By Tom Shales
Friday, August 29, 2008
Television convened the nation last night, as it does for rare momentous occasions, as presidential candidate Barack Obama brought the Democratic National Convention to a rousing, cheering conclusion with his galvanizing, mesmerizing acceptance speech.
Maybe this is the age of YouTube politics, and maybe not. The biggest moments still happen on national television.
While the previous three nights of the convention were held in Denver's Pepsi Center, the grand finale was staged as a near-biblical spectacular at the enormous Invesco Field, which last night held 85,000 people. It made for magnificent TV pictures, which was the point.
The enormous audience was just a prop, really, to help give Obama's speech more visceral and emotional impact. Obama is a masterful public speaker, able to adapt old-fashioned oratorical techniques to the intimate medium of television for maximum effect. He also knows how to keep talking over cheers and applause at just the right moments, building a point to a climax as the crowd's cheers crescendo.
He knows he's closer to the microphone than the crowd is and his words will be heard above the din.
There could be little reason to wonder, after watching Obama's speech, why he captivates and inspires so many people. The point was emphasized before he even began, when the Democrats watched a beautifully produced film biography of the candidate by "Inconvenient Truth" filmmaker Davis Guggenheim. The fact that Obama is the first African American to be nominated for the office of president seemed almost incidental as he spoke, even if the landmark nature of the event is what brought millions of Americans to their TV sets.
Obama was refreshingly combative, especially considering the nicey-nicey tone of the convention's first couple of nights, as watched on cable networks CNN and MSNBC (and, of course, C-SPAN). The previous nights led MSNBC's Chris Matthews to complain on the air that the Democrats were being wimpy. "Sometimes your enemy is your best friend in politics," he said, calling for more attacks on polices of the Bush-Cheney administration. Obama and, earlier, Al Gore (unfortunately rushing through his speech at breakneck speed), came through last night.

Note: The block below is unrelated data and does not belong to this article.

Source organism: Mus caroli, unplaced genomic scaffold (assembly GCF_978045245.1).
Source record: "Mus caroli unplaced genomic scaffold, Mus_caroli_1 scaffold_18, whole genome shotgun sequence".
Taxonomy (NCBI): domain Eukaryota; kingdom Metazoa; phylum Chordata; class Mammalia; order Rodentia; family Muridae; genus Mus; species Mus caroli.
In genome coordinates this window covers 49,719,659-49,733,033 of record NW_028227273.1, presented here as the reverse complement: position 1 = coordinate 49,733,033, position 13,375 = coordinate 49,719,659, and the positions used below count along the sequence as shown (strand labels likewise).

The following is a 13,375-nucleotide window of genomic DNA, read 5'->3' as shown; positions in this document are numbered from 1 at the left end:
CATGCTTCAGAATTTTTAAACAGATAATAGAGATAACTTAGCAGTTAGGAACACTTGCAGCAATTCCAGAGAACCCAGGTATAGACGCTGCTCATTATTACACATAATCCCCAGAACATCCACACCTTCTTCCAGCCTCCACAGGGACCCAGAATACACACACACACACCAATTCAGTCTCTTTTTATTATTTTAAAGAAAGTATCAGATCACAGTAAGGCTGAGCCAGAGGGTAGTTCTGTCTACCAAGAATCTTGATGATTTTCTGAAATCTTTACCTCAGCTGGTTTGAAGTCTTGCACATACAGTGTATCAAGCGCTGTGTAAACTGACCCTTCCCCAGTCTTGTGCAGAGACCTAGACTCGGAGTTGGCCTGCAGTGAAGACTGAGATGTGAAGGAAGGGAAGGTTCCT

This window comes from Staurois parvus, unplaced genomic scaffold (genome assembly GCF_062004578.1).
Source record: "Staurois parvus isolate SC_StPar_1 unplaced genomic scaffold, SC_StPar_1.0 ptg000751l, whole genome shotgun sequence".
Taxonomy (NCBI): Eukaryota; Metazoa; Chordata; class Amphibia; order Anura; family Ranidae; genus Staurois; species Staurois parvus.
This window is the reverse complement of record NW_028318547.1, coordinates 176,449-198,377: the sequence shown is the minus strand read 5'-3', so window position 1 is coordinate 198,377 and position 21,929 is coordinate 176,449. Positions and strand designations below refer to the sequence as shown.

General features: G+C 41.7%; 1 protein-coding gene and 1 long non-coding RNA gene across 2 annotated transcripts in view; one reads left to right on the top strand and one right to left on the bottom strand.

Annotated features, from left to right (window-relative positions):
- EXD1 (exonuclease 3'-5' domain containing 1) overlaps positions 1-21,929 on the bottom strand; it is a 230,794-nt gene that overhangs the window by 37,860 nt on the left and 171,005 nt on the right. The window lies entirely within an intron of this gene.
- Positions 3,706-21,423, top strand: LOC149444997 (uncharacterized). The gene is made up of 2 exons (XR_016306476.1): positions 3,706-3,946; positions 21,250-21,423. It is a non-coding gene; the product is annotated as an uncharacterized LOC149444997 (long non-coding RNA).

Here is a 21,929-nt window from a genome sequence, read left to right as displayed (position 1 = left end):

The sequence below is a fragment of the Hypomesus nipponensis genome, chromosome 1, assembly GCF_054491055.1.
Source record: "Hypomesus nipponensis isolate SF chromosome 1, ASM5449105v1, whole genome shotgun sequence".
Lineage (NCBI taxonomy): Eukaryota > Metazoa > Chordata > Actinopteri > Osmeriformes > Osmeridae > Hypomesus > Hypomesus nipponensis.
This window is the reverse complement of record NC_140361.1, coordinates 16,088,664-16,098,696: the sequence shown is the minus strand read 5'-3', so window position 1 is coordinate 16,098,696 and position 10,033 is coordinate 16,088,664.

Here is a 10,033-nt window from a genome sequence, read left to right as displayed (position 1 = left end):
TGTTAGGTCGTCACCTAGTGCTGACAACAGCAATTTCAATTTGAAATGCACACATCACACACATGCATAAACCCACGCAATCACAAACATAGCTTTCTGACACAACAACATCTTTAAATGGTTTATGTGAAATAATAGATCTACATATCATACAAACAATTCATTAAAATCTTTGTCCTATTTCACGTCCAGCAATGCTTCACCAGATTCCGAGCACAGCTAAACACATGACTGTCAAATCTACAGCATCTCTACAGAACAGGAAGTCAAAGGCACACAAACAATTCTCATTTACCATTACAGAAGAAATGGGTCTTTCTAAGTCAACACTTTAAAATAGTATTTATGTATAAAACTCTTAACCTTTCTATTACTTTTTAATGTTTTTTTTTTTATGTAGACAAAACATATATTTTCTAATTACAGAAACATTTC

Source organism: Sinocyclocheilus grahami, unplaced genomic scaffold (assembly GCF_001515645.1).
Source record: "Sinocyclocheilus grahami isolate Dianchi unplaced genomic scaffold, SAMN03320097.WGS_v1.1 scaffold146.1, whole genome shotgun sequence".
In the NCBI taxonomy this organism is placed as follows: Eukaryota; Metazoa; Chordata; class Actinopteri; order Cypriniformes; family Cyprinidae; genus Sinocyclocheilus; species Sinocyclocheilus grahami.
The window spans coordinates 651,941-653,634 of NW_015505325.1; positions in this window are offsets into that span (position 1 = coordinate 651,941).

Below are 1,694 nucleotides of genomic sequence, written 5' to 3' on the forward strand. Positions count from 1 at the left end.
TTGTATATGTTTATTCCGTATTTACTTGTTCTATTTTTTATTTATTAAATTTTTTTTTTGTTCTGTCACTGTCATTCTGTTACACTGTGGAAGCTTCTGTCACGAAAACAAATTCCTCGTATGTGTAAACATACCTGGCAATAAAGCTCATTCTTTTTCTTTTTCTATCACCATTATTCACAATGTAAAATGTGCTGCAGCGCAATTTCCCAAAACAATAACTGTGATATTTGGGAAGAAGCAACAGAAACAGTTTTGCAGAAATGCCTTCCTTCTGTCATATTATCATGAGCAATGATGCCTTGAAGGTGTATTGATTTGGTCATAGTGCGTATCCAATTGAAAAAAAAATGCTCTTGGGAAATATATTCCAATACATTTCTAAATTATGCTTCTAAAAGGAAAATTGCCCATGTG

Generally speaking, the cable networks devoted too much time to the convention and the broadcast networks devoted too little -- in the latter case, one small hour per night. How churlish, especially during a month with low viewing levels and rerun-dominated program schedules.
With many hours to fill, the cable networks stooped to occasionally questionable tactics, and anchors had near-violent arguments on-camera. That may have been entertaining, but it was as if the cable networks weren't covering the convention so much as staging their own alternative event: the story of the news stars and their squabbles.
The tendency to emphasize the reaction of black Americans over that of the general body politic often seemed narrow-minded. Deplorably enough last night, a CNN reporter stationed in Times Square, where New Yorkers watched on a jumbo screen, questioned two African American men, and no one else, about Obama and made reference to "two African American women" in the crowd who'd been enjoying the convention. This was pure deplorable boobery, insulting to viewers and to Americans.
There were many little errors of judgment along the way. David Shuster, an NBC reporter on MSNBC's "Morning Joe" program, at one point referred to yesterday as being the 45th anniversary of Martin Luther King Jr.'s "infamous" "I have a dream" speech. Infamous? One of the great speeches of the 20th century? Many TV reporters seem not to know the difference between "famous" and "infamous" nor between "fame" and "notoriety."
But never mind that. This was Barack Obama's big night, and it was the nation's big night, too -- one of those times that watching the screen you may have felt a connection to all the other millions of viewers watching in all the other millions of homes. It seemed that something great was beginning, and to paraphrase the name of an ancient TV news program, we were there.